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*IN THE HIGH COURT OF DELHI AT NEW DELHI Date of decision: 25th January, 2012 + CRL.M.C. 3845/2010 % DR. MEENA CHAUDHARY @ DR. MEENA P.N. SINGH ….. Petitioner Through: None. Versus BASANT KUMAR CHAUDHARY & ORS. ….. Respondents Through: Mr. Atul Jha, Adv. CORAM :- HON’BLE THE ACTING CHIEF JUSTICE HON’BLE MR. JUSTICE RAJIV SAHAI ENDLAW J U D G M E N T RAJIV SAHAI ENDLAW, J.
1. This petition has been preferred under Article 227 of the Constitution of India read with Section 482 of the Criminal Procedure Code (Cr.P.C.) impugning the order dated 26.08.2010 of the learned Metropolitan Magistrate dismissing the complaint under Section 200 of the Cr.P.C. filed by the petitioner of offence under Section 120-B read with Section 494 and Section 498A of the Indian Penal Code (IPC). This petition was listed before the learned Single Judge on 10.12.2010 when the
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petitioner appearing in person sought adjournment. The petitioner had also filed LPA No.64/2009 and contempt case No.C-386/2010. The petitioner on 03.05.2011, while appearing before the Division Bench in LPA No.64/2009 sought consolidation of the contempt petition as well this petition with the LPA and the matter was accordingly placed before Hon’ble the Chief Justice who vide order dated 22.05.2011 directed that the contempt petition as well as this petition be placed before the same Division Bench before which the LPA was pending. It is for this reason that the matter is before us. We may also notice that though the LPA and the contempt petition have since been disposed of but the petitioner appearing in person stated that rather than sending back this petition to the learned Single Judge, we only should hear the same. In view of the said request and for the reason that by doing so, the petitioner is not being deprived of any remedy had the matter been considered by the learned Single Judge, we proceeded to hear the petitioner. The petitioner sought and was granted liberty to file written arguments which have also been filed.
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2. The learned Metropolitan Magistrate after recording the statements of the petitioner and her witnesses held no case for summoning of the accused / respondent to have been made out for the reason of the petitioner herself having obtained decree of dissolution of her marriage with the respondent from the Court in U.K. and the respondent having so ceased to be the husband of the petitioner there being no question of his being guilty of the offence of bigamy under Section 494 of the IPC or of causing cruelty to the petitioner as wife under Section 498-A of the IPC. Qua the offence under Section 498-A of the IPC, reliance was also placed on the status report submitted by the police and on the petitioner having failed to make out any case of cruelty.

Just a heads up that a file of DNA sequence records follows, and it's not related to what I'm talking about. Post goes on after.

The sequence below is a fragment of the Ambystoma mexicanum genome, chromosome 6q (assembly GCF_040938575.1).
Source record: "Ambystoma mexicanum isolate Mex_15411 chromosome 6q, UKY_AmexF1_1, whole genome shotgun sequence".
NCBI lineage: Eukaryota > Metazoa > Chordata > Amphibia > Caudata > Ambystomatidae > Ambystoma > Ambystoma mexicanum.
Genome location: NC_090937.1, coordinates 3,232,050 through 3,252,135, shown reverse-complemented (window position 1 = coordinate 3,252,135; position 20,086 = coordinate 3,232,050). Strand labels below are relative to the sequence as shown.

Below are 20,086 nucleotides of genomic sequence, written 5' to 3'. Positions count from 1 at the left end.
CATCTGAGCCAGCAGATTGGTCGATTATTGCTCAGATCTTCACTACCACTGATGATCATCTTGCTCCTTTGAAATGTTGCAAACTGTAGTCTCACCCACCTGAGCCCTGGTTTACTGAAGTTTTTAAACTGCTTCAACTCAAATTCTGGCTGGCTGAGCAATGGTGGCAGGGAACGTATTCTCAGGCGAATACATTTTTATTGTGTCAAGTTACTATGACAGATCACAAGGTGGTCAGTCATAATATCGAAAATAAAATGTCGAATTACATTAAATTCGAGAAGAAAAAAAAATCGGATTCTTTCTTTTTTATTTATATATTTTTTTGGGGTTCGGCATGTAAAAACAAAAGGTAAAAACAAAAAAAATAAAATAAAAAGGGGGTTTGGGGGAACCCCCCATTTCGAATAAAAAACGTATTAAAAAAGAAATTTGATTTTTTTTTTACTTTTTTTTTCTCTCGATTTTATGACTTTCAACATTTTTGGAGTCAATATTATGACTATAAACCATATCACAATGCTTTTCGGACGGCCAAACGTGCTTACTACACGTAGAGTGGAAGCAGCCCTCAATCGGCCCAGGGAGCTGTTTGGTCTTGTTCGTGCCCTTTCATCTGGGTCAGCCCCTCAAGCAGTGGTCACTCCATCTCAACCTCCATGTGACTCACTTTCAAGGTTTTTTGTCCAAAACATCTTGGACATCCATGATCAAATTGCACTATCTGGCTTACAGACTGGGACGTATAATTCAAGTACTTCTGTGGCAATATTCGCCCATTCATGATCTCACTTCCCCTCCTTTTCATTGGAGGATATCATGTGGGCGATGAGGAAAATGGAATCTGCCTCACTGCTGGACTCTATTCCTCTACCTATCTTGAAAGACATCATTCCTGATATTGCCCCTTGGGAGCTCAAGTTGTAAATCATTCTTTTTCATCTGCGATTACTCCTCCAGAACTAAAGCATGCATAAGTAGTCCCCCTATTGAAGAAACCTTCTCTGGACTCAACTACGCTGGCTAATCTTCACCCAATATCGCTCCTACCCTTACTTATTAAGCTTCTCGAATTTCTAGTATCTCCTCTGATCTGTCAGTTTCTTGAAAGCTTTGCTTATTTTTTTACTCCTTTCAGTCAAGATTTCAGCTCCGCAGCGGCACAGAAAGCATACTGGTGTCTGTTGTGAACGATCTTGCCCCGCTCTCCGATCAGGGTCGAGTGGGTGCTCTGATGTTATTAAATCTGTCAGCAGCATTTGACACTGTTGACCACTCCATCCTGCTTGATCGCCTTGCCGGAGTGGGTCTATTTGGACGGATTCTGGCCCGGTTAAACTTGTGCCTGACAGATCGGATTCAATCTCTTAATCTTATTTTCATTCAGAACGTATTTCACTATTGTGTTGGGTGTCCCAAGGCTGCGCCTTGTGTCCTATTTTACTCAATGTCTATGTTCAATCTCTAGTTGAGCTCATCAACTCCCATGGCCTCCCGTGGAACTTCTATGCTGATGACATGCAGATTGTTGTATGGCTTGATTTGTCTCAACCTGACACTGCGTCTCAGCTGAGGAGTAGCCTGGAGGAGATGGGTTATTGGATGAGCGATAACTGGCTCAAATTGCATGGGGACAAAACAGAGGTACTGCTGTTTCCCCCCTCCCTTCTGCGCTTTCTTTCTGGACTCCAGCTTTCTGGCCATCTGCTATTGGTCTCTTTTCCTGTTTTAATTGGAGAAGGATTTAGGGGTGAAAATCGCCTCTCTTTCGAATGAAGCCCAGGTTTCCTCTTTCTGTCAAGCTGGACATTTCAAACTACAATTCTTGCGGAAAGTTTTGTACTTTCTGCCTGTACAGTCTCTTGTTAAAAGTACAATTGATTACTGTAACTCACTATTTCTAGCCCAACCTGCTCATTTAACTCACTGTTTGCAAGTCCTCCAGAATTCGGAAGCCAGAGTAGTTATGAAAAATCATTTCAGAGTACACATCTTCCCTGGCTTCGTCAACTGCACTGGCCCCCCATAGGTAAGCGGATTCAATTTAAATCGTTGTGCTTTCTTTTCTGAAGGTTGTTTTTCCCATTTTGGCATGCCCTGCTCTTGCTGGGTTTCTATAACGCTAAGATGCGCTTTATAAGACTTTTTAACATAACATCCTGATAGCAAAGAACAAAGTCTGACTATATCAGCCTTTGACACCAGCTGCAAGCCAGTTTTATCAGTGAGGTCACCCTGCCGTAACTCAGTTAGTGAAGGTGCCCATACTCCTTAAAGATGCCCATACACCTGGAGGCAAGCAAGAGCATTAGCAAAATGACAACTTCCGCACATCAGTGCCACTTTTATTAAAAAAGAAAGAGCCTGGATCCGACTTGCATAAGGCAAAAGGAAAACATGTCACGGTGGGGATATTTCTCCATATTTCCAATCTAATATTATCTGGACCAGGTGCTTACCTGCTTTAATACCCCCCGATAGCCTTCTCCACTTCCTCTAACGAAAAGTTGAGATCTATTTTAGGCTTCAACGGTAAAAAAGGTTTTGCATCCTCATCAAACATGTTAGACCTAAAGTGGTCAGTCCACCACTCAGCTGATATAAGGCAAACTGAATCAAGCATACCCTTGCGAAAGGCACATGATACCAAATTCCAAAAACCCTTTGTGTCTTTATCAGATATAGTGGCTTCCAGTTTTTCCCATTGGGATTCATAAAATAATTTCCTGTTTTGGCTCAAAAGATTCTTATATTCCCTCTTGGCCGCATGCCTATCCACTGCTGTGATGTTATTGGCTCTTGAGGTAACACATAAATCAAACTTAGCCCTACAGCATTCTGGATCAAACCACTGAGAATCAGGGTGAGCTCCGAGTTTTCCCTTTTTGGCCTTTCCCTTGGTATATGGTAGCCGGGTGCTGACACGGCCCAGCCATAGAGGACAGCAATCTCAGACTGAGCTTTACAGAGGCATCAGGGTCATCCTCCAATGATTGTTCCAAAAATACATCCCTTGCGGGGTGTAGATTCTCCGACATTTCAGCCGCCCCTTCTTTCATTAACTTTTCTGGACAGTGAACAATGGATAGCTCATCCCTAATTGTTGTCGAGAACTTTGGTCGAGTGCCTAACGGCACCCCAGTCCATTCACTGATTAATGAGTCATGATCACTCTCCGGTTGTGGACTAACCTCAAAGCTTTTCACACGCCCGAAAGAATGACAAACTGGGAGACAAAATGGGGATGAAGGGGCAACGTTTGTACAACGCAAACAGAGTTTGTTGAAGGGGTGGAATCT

3. The argument of the petitioner before us, orally as well as in writing, is that the divorce decree obtained by her in U.K. being not a valid decree and hence not bringing to an end the relationship of husband and wife between the petitioner and the respondent. Reliance in this regard is placed on Smt. Satya Vs. Shri Teja Singh (1975) 1 SCC 120 and on Y. Narasimha Rao Vs. Y. Venkata Lakshmi (1991) 3 SCC 451. The
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Supreme Court in both Smt. Satya and Y. Narasimha Rao (supra) was faced with a situation of the husband setting up a decree of a foreign Court of dissolution of marriage as a defence to the claim / charge of the wife in the Indian Courts for maintenance or of bigamy. In both cases, the husband was found to have obtained the decree of foreign Court fraudulently.
4. The situation here is however converse. It is the petitioner herself who had obtained the decree from the foreign Court of dissolution of marriage and who now wants our Courts to ignore the same. Obviously, no case of the foreign decree having been obtained fraudulently can be said to exist in this scenario. Rather the said foreign decree was at the sole initiative of the petitioner with the respondent having no role in the same and having not even contested the same. The question which arises is, can the petitioner, who by obtaining the said decree led the respondent to believe that his marriage with the petitioner stood dissolved and that he was free to remarry, can now be permitted to challenge the foreign decree obtained herself and charge the respondent with the offence of bigamy. In